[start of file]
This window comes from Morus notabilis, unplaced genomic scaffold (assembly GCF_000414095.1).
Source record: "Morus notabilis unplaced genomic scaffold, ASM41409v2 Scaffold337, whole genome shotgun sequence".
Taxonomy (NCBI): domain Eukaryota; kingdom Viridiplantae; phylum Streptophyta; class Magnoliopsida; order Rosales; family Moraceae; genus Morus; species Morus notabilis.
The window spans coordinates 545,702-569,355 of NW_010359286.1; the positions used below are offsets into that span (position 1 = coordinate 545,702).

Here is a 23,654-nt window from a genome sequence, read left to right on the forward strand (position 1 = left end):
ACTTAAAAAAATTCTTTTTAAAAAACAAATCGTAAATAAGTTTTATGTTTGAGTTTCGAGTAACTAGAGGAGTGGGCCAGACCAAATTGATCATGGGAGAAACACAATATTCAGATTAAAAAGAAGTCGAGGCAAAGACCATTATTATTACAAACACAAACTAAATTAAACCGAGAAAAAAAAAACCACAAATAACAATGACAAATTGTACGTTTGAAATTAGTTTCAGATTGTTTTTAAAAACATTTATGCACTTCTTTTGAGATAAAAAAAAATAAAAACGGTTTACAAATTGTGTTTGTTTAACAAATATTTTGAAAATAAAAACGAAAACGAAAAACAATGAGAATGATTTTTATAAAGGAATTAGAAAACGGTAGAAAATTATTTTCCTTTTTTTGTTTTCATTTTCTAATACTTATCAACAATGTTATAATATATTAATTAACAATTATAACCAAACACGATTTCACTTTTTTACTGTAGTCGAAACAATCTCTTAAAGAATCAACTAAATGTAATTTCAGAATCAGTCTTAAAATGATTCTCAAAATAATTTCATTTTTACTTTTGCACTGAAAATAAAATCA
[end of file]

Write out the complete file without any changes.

This window comes from Morus notabilis, unplaced genomic scaffold (assembly GCF_000414095.1).
Source record: "Morus notabilis unplaced genomic scaffold, ASM41409v2 Scaffold337, whole genome shotgun sequence".
Taxonomy (NCBI): domain Eukaryota; kingdom Viridiplantae; phylum Streptophyta; class Magnoliopsida; order Rosales; family Moraceae; genus Morus; species Morus notabilis.
The window spans coordinates 545,702-569,355 of NW_010359286.1; the positions used below are offsets into that span (position 1 = coordinate 545,702).

Here is a 23,654-nt window from a genome sequence, read left to right on the forward strand (position 1 = left end):
ACTTAAAAAAATTCTTTTTAAAAAACAAATCGTAAATAAGTTTTATGTTTGAGTTTCGAGTAACTAGAGGAGTGGGCCAGACCAAATTGATCATGGGAGAAACACAATATTCAGATTAAAAAGAAGTCGAGGCAAAGACCATTATTATTACAAACACAAACTAAATTAAACCGAGAAAAAAAAAACCACAAATAACAATGACAAATTGTACGTTTGAAATTAGTTTCAGATTGTTTTTAAAAACATTTATGCACTTCTTTTGAGATAAAAAAAAATAAAAACGGTTTACAAATTGTGTTTGTTTAACAAATATTTTGAAAATAAAAACGAAAACGAAAAACAATGAGAATGATTTTTATAAAGGAATTAGAAAACGGTAGAAAATTATTTTCCTTTTTTTGTTTTCATTTTCTAATACTTATCAACAATGTTATAATATATTAATTAACAATTATAACCAAACACGATTTCACTTTTTTACTGTAGTCGAAACAATCTCTTAAAGAATCAACTAAATGTAATTTCAGAATCAGTCTTAAAATGATTCTCAAAATAATTTCATTTTTACTTTTGCACTGAAAATAAAATCA